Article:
Danielson’s answer is simple. Five factors contributed to the aging of the industry:

  1. Two recessions—one in the early 1990s for Gen Xers and one in 2007 for millennials, which eliminated CRE as a career option for those young business professionals.
  2. Dominance of “dinosaur” companies.
  3. Presence of CREtech as a more attractive employment alternative.
  4. Licensing boards’ focus on residential real estate.
  5. The heavy burden of student loan debt that makes taking on commission-based brokerage work difficult or impossible.

Further, she added, “The lack of women and people of color in executive roles in CRE makes it difficult to attract younger and diverse candidates to the business. If new recruits look upward and don’t see anyone who looks like them, they will likely conclude there is little opportunity for their own career growth.”

Danielson routinely makes waves with her blunt, unwavering assessment of her own industry’s hiring practices and the need for proactive hiring measures. To which she says, “If not me, then who?” Danielson believes the CRE industry is perfect for a younger, more diverse population, but only if the industry can reach those individuals.

“They want to make an impact on their community, and there is no better way to do that than in CRE. Creating communities is 90% of what we do,” she said.

“If we can get more people to think about communities they want to live in and then take an active role in creating those communities, we can provide these young people, these women, these people of color, with a lucrative career in a profession that does not require seven extra years of school to begin,” she said.

Danielson’s Advice for Professional Women in Real Estate

In Diane Danielson’s view, there will always be people in professional settings who believe women should not be there. “Women can’t fix those people,” she said bluntly. “So, I have an issue with putting the onus [for that] on women.”

Still, Danielson believes there are things women can do to give themselves leverage in those situations.

“Unfortunately for women, having credentials means more [than it might for men],” she said, recalling how, as a commercial broker, she was able to get past hurdles others in the industry had about her presence “at the conference table” because she was also an attorney. “It’s not fair, but if you have your CCIM or other CRE-related degree or certification, you can walk into any meeting and there is no way any person in that room can feel like you should not be there—including you.”

Danielson also recalled certain male “allies” who supported her, including SVN’s CEO and president Kevin Maggiacomo. “They are out there and finding one who will just include you in conversations can help,” she said.

Finally, she said, getting embedded, not just involved, in organizations can be crucial to success. “Showing up is good, but getting involved on a committee is better. That is where your closest friends and supporters will be found.”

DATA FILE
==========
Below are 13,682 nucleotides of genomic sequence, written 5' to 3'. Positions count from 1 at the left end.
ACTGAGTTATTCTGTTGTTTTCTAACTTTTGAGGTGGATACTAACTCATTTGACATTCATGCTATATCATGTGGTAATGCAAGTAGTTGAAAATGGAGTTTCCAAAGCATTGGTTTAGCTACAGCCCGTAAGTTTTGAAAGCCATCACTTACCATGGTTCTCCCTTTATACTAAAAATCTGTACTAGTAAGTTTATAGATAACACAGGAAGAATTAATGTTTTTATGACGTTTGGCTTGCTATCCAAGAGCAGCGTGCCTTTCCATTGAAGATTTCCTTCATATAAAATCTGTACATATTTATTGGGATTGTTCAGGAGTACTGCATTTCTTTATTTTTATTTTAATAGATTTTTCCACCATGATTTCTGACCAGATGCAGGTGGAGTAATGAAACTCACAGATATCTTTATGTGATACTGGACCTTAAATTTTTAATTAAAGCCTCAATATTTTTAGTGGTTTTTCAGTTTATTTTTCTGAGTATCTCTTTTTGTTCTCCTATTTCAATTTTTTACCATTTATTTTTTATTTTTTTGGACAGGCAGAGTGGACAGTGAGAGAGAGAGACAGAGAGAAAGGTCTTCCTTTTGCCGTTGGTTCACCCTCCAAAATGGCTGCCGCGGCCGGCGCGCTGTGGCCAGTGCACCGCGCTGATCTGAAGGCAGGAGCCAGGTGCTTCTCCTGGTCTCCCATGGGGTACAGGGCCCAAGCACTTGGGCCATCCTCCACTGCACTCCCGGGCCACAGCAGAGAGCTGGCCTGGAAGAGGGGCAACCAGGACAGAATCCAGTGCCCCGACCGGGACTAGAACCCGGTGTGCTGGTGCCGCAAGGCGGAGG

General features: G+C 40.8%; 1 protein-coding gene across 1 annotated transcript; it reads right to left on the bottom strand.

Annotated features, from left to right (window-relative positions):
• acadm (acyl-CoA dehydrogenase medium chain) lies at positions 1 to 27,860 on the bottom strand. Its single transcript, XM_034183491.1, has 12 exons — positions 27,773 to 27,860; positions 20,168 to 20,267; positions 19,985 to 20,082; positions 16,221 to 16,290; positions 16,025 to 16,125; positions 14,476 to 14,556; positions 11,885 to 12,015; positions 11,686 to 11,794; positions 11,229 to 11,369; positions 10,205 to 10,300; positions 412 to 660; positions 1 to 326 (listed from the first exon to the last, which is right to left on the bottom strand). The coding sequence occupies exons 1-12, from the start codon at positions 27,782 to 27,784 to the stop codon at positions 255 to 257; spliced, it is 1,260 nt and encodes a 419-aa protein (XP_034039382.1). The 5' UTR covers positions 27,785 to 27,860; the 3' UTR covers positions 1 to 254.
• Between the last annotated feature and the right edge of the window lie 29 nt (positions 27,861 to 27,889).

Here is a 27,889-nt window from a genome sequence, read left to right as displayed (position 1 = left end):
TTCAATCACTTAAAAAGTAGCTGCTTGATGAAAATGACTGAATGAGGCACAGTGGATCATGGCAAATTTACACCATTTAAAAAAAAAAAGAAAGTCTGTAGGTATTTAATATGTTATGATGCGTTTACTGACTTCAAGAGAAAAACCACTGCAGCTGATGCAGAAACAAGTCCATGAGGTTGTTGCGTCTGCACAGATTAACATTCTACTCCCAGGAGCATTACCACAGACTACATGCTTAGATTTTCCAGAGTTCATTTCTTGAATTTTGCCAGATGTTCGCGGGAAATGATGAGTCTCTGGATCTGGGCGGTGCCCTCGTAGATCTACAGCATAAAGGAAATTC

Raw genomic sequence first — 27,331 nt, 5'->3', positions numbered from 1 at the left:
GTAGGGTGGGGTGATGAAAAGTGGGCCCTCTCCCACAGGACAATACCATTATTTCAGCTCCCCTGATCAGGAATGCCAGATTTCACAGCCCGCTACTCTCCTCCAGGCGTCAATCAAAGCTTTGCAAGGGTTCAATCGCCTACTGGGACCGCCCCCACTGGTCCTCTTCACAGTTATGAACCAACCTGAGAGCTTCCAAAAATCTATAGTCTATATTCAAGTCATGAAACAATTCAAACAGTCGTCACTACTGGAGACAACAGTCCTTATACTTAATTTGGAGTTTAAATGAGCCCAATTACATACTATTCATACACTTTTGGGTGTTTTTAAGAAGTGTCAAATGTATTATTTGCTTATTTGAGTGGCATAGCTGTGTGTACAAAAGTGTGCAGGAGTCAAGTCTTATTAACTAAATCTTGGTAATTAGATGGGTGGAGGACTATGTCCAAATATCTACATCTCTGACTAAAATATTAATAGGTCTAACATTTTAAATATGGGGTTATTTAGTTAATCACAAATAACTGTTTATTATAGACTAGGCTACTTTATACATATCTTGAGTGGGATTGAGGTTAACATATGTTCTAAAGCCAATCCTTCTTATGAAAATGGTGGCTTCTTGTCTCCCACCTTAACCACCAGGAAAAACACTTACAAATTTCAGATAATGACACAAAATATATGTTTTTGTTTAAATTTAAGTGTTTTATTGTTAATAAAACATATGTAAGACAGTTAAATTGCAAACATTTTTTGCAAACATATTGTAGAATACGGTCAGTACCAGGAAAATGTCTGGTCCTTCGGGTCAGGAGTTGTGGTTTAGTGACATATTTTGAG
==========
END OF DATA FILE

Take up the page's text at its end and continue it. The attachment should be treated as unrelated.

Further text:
Doing Diversity the Right Way

Diane Danielson has spent years researching diversity and inclusion and tracking the results of initiatives based on inclusion and diversity goals. She has found there is definitely a “right way” and a “wrong way” to handle the process.

Danielson said many companies assume it is sufficient to meet their diversity goals simply by hiring someone “because they are different.” Doing so may create a diverse workforce in appearance, but it is unlikely to create a lasting, positive, productive impact on the company. “A diversity program without top-to-bottom inclusion is simply checking the box and will not effect change in an organization,” she said.

For example, although some commercial real estate companies try to hire women for leadership positions, those women may not remain with the company or they may feel isolated because, in fact, they are isolated as the only woman and appear likely to remain so. “The closed network status of commercial real estate has prevented women from entering the industry pipeline and, more importantly, staying long enough to change the dynamics at the top,” Danielson explained.

How can a company make a true and lasting change for the better when it comes to diversity and inclusion in hiring and in business practices?

“Not all women marry. Nor do all women stay home. Not all women want to be the primary breadwinner. No one woman represents all women,” she said. “That one woman you met who did something you did not agree with does not represent half the population of the planet. In real estate, people tend to assume that people in a network are all very similar people. You cannot apply that to the entire gender.”

“If you have an experienced female in commercial real estate who either runs her own company or is in a senior position, that means they stuck it out through at least one recession and a potentially hostile work environment,” Danielson said. “It’s a very small group, and we have to change that if, as an industry, or as leaders in an industry, we want to be profitable and grow in today’s interconnected and rapidly diversifying world.”

Carole VanSickle Ellis on rei-ink.com